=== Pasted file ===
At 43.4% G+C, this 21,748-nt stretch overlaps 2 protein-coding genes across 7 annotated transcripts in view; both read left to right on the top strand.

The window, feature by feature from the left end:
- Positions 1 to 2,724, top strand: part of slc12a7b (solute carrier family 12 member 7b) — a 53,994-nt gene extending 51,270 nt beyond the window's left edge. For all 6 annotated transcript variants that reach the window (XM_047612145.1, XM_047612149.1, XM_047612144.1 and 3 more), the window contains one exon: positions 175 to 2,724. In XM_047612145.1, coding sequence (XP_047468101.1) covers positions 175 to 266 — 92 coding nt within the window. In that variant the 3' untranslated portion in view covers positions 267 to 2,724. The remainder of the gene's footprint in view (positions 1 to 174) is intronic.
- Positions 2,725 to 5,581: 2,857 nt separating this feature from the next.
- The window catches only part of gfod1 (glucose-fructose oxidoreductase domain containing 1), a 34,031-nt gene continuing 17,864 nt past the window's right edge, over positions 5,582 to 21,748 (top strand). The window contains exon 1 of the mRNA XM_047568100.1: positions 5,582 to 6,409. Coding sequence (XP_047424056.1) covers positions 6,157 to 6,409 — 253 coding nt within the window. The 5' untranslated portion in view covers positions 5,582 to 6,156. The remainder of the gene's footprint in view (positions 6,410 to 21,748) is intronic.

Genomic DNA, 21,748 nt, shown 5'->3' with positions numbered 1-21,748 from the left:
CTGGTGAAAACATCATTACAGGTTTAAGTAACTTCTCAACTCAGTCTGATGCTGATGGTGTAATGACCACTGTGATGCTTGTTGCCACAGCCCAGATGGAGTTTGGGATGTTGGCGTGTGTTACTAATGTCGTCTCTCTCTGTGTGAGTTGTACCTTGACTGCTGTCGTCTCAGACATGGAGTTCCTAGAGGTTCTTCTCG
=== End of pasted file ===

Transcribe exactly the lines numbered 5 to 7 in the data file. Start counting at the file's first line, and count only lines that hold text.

- The window catches only part of gfod1 (glucose-fructose oxidoreductase domain containing 1), a 34,031-nt gene continuing 17,864 nt past the window's right edge, over positions 5,582 to 21,748 (top strand). The window contains exon 1 of the mRNA XM_047568100.1: positions 5,582 to 6,409. Coding sequence (XP_047424056.1) covers positions 6,157 to 6,409 — 253 coding nt within the window. The 5' untranslated portion in view covers positions 5,582 to 6,156. The remainder of the gene's footprint in view (positions 6,410 to 21,748) is intronic.

Genomic DNA, 21,748 nt, shown 5'->3' with positions numbered 1-21,748 from the left:
CTGGTGAAAACATCATTACAGGTTTAAGTAACTTCTCAACTCAGTCTGATGCTGATGGTGTAATGACCACTGTGATGCTTGTTGCCACAGCCCAGATGGAGTTTGGGATGTTGGCGTGTGTTACTAATGTCGTCTCTCTCTGTGTGAGTTGTACCTTGACTGCTGTCGTCTCAGACATGGAGTTCCTAGAGGTTCTTCTCG